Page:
Sacred Hearth is an evolving project which started off by me learning the bow drill as a traditional way to light fire and over the years I’ve experimented with various friction methods, honed my skills and I’ve also been researching and exploring the folk lore, stories , ritual and sacredness of fire from all around the world.
Over the years my connection with "fire" has naturally deepened through my practice of friction fire. Without fire we wouldn’t be here today - Homo Sapiens evolved only though our ancestors control and use of fire.
Though what is fire? At the end of a day it is just a chemical reaction, it is transitory, it's not physical, it's not alive. Though it's captured our imaginations throughout time, and we are still fascinated with it. It can elicit different emotions depending on the type of fire situation e.g. fear, comfort, safety etc etc. Our ancestors worshiped fire. It is one of the four elements. It is central to our survival and evolution and ongoing advancement. Countless books have been written about fire - so I'm only going to scratch the surface in this post (and these views and ideas are sure to change and evolve over time as I explore further!)
This "connection" I talk about is something I'm still exploring as it's more than just connecting with "fire" but rather nature and life as a whole! So fire is just a chemical reaction - though I choose to embrace the mysticism of fire! Within my workshops I'd encourage others to explore their "connection with fire" and what "fire" means to them as everyone is different!
It is easy to take things for granted, and I feel one of our issues as a species is that we just take take take take without really caring about the effect on the environment, as long as our species advances (though undoubtedly the human race will be it's own downfall! a whole different topic!) I’ve found through my regular “practice” of fire by friction and research and exploration of the stories and folklore that I started to connect on a deeper level and honour and respect fire as an entity in itself (which some may find hard to understand\agree with) ;as well as our control of fire and form a deeper connection with nature as a whole. Though I may add that I do not welcome fire every time the heating comes on or when I put the gas cooker on or start the car or use a knife (forged by fire) etc etc etc, It’s more of an underlying gratitude for "fire".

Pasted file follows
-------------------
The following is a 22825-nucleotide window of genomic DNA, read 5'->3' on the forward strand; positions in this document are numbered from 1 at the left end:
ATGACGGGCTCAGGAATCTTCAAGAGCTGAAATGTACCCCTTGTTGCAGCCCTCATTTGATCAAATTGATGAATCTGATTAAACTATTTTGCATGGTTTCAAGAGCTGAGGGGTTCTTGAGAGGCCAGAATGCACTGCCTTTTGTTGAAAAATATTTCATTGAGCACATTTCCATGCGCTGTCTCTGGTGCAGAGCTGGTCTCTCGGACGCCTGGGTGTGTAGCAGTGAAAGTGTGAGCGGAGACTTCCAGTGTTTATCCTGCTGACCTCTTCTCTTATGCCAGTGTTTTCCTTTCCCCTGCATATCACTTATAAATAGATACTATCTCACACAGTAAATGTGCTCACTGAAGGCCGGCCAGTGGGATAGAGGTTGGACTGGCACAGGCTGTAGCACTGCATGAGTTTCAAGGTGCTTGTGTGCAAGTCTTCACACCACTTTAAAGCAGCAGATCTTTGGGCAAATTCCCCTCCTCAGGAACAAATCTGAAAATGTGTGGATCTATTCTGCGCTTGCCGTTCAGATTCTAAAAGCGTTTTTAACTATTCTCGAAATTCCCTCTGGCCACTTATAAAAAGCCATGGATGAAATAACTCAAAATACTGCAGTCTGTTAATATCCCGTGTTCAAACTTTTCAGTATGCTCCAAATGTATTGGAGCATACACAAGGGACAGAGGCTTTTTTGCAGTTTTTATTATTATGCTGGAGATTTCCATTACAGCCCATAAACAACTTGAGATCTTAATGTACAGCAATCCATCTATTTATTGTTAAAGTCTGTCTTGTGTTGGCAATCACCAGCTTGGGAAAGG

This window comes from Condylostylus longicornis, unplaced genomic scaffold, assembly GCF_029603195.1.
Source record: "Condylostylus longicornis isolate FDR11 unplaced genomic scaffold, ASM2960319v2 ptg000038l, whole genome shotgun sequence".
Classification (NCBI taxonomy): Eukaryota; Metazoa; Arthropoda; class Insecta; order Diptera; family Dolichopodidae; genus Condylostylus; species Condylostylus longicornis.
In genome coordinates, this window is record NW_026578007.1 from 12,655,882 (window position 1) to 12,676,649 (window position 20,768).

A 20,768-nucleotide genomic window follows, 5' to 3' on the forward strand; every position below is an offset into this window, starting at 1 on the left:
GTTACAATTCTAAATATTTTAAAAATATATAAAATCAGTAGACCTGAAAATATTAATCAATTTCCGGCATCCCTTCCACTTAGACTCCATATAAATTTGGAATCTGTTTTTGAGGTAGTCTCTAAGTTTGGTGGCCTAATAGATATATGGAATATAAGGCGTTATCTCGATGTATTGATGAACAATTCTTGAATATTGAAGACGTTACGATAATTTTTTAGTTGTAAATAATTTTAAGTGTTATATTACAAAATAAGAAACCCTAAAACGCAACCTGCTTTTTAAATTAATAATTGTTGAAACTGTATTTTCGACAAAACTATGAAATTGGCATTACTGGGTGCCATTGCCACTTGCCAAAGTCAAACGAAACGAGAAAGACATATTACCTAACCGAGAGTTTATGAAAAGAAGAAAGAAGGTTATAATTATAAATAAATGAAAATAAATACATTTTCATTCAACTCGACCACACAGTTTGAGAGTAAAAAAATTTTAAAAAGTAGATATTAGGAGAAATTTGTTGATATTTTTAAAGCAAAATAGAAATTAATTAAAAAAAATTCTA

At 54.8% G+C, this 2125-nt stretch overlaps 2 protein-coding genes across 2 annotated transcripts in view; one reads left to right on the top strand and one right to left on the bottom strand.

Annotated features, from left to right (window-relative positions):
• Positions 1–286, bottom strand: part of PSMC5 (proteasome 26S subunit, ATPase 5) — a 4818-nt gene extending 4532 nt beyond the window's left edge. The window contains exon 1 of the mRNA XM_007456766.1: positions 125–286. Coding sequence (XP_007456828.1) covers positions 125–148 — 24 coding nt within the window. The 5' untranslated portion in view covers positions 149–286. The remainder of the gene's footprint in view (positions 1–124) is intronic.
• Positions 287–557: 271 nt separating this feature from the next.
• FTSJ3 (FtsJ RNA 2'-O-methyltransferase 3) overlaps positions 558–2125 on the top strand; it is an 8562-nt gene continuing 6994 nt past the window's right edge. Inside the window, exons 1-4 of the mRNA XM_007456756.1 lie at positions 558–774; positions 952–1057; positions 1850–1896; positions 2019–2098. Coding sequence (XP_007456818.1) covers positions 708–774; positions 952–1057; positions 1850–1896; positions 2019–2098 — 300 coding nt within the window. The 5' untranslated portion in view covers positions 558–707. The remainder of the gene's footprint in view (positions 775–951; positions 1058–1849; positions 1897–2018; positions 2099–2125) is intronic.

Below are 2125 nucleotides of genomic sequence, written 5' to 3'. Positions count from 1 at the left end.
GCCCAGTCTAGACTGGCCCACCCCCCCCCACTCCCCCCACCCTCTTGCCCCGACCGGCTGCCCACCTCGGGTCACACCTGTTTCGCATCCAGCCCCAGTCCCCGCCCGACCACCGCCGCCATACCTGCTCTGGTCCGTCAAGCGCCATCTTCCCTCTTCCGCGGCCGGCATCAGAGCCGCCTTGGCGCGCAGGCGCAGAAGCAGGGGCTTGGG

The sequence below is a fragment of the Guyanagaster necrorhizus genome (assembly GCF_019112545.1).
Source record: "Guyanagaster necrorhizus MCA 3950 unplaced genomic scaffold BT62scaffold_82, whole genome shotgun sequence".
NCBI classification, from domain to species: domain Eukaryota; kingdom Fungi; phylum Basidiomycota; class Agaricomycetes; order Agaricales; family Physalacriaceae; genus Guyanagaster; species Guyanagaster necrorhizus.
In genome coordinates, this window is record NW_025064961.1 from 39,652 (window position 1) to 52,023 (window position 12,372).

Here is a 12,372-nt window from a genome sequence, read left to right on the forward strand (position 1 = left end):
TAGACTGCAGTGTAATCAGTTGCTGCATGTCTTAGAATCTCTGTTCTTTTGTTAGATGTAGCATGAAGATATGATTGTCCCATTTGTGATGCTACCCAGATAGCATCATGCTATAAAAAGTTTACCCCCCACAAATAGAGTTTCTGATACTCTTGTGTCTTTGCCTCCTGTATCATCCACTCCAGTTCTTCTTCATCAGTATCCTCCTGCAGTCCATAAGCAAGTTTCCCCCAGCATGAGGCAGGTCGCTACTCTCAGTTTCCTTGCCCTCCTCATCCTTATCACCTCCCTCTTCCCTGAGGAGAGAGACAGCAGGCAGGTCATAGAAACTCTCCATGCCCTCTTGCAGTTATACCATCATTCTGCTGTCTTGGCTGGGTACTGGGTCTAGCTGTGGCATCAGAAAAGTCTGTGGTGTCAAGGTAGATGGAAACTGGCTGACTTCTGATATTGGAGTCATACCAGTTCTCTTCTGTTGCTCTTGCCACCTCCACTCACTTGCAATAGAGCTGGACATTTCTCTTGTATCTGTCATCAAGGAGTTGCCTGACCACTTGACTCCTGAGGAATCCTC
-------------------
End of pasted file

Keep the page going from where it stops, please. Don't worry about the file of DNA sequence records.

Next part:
I have coined a phrase “welcoming fire”, which really for me is just another way to say making a fire. I don't really like the phrase making a fire. Do we make fire? (that's another thought process entirely!) What I mean is that instead of just lighting a fire without really thinking about it , to do it with awareness and presence and a deeper connection and with intention and reverence and maybe verbally welcome or bless the ember (the embryonic fire) and then the flame as it emerges. For me, the methods in which I find I can really do it this way are the hand drill, bow drill and more recently the fire churn – not only because it is a traditional way used by our ancestors, and natural, but because you have to work at it, it takes time to learn the knowledge and skills (we have lost), it takes time to gather the materials, prepare the sets, make the cordage (I don’t make it all the time but try to as much as possible) , you have to have some awareness and put thought into it, and it is like a ritual even if you aren’t into rituals 😊 … And even though I know it’s not magic that it is a chemical reaction as the friction of the wood creates dust which once heated (through the friction) to the right temperature ignites …. well when that ember starts glowing it is magical! I can see how our ancestors thought fire was hidden in the wood as is told by many stories. Actually you could say fire is hidden in the wood as fire is a chemical reaction at the atomic level and everything is made of atoms :) And so yes, whether you agree or not I like our ancestor’s view that the fire is in the wood and you are welcoming the fire out into existence!